My answer to the direct question (is it casual or formal) is "both." It's formal because the traditional elements used are formal. It's casual because the non-traditional elements make it so. To critique it, it makes sense to talk about the formal elements in terms of formality, and to talk about the casual elements in terms of casual attire.

post #28 of 41

I think that trying to get a definitive answer to the question in the OP, formal? (yes/no), will not help you judge this outfit (or many others).

 

When we dress and when we see what others are wearing we have several kinds of reactions. The first is likely to be a combination of personal prejudices and aesthetics: 'do I like this or not', 'does this look good or not?' The more educated one's eye, the more this judgement veers towards that of pure aesthetics and away from simple prejudice, but there's always a mix. Now, the thing is that many people stop trying to educate their eye at a certain point. So, many on this side of the forum, can spot a roped shoulder half-a-mile away but would be lost when it came to understanding what Yohji Yamamoto's fluid, overzised cuts are supposed to be doing. And vice-versa. You can also make a choice to favour a particular kind of aesthetic, and can even, as a matter of cultural politics and even social control, insist that others favour this too. I would argue that a lot of what goes on here is actually the latter.

 

That's when we have to go beyond that initial reaction and think about what standards we should judge a fit against. If it is quite clear that someone is not playing by rules that we play by, or even understand, we have to make an effort to understand what they think they are doing. First of all, are they successful in what they are trying to achieve? This is not just a matter of anything goes, BTW, because people often fail at what are trying to achieve or misunderstand aspects of the fit at which they are aiming. To continue the example from above, just wearing a normal oversize suit for example, does not achieve the same effect as wearing Yohji.

 

If we can summise that someone knows what they are doing, then we can start to consider whether they have achieved the result they want. I think it's clear Leftofthedial does and did. Then we can go back to discussing the question of whether it works on other grounds. Formal / informal, city / country - these categories do not really work as markers of what is acceptable when you are dealing with subversions of categories. How successfully is any category subverted? Funnily enough we seem more than happy to accepted certain things that were once subversive ('tweed in the city', anyone?), but not others.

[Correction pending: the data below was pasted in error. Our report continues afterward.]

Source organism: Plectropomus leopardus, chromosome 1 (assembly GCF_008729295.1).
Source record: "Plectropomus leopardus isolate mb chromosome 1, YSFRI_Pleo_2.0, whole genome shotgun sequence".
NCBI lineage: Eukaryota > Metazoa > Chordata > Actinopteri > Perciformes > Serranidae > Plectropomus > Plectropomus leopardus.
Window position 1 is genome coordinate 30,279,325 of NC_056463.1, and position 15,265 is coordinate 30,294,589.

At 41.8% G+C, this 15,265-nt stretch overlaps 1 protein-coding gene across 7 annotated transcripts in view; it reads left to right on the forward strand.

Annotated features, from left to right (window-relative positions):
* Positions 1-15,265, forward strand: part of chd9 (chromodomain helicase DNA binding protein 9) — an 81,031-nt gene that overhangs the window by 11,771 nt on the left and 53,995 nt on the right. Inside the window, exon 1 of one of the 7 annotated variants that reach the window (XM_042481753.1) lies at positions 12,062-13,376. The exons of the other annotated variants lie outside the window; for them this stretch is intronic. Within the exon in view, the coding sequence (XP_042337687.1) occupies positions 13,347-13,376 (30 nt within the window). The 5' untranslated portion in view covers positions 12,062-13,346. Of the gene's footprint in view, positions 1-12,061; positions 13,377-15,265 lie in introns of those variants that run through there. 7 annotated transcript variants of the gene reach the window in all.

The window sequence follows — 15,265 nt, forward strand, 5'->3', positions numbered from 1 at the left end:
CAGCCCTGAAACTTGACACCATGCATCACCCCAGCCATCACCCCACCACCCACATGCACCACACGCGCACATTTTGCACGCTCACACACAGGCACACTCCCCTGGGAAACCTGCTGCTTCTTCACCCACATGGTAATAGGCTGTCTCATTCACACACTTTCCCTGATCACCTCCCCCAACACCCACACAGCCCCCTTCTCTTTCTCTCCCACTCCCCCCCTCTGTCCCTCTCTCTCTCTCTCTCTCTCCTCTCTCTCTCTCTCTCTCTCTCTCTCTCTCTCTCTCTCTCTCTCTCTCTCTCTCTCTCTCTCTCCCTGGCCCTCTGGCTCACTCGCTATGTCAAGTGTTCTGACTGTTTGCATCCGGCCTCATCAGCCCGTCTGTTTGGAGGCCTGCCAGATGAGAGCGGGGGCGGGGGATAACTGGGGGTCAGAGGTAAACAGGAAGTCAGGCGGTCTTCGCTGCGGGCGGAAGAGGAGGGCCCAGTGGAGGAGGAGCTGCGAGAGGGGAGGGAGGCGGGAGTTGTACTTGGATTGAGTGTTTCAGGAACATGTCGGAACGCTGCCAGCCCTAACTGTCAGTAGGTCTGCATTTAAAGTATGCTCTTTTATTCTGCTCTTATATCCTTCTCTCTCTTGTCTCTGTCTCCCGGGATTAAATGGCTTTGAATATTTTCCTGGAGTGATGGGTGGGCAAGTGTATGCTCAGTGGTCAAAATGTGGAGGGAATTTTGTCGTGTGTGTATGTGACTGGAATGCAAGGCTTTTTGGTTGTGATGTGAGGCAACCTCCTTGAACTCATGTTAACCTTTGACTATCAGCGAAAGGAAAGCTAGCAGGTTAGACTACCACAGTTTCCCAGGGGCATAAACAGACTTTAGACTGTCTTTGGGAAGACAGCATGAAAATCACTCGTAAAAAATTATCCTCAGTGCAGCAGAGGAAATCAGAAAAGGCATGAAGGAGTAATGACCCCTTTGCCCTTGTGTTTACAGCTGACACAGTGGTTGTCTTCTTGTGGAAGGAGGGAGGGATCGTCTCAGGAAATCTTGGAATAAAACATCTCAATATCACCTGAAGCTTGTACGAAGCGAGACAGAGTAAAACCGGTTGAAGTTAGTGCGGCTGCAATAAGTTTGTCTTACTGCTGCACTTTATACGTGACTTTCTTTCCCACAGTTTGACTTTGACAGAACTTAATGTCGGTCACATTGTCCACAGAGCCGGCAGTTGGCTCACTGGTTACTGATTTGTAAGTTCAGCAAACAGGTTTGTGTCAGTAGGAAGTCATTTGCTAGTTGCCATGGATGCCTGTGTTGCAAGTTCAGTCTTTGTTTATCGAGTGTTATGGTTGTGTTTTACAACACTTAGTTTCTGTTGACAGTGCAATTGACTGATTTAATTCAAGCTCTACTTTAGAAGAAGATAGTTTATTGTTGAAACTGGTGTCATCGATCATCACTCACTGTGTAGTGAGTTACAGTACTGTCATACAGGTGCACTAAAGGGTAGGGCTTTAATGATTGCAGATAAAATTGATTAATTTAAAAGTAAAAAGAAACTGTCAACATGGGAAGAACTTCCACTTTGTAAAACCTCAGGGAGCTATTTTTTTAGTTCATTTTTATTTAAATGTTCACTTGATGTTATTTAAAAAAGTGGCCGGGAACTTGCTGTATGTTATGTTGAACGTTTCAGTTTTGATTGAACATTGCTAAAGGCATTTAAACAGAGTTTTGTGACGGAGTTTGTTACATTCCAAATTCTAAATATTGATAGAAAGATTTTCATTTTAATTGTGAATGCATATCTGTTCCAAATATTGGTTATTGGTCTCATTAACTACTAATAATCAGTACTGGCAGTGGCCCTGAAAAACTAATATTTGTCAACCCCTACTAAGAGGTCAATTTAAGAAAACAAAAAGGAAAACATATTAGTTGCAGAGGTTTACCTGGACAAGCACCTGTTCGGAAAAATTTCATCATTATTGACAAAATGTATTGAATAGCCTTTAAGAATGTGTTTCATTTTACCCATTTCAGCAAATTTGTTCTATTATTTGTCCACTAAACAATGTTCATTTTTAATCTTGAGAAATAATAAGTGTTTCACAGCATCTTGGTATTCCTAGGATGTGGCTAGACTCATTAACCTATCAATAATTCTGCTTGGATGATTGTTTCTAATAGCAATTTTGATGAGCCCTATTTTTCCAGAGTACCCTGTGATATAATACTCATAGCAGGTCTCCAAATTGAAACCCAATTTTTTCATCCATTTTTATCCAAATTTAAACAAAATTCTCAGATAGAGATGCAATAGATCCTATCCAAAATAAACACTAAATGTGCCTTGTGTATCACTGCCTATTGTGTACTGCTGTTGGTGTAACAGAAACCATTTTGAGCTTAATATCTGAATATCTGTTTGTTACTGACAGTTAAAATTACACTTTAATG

So I think what Leftofthedial is going for here is a slightly louche look which has something of the 1950s Parisian intellectual but also a nod to contempory notions of hip. The hair, the glasses and the way the cigarette is held (even the fact that there is a cigarette) all speak to this even before we get to the clothes, which are of course all well cut and fitted, except for those trousers, which seem calculated to remove the outfit from traditional CM and place it as something that is at home on the street. It's got a really well-worked combination of tightness (formality if you like) and casualness (or informality), which play off each other.

post #29 of 41

^^
The idea of some forms of subversions vs. others is an interesting way to put it. I suppose (and I am fully aware that this post will use the word "subversion" too much), that "tweed in the city" isn't necessarily internally subversive -- there is no subversion within the rig itself (if you'll grant me a hypothetical "coherent" tweed rig), but the context would have been externally subversive. Leftofthedial's fit is both -- within the rig, he messes with traditional style, yet by dressing in coat and tie in a streetwear context, he's messing with his external context. Does that scan?

post #30 of 41
Quote:
Originally Posted by YRR92 View Post

^^
The idea of some forms of subversions vs. others is an interesting way to put it. I suppose (and I am fully aware that this post will use the word "subversion" too much), that "tweed in the city" isn't necessarily internally subversive -- there is no subversion within the rig itself (if you'll grant me a hypothetical "coherent" tweed rig), but the context would have been externally subversive. Leftofthedial's fit is both -- within the rig, he messes with traditional style, yet by dressing in coat and tie in a streetwear context, he's messing with his external context. Does that scan?

 

Makes sense to me!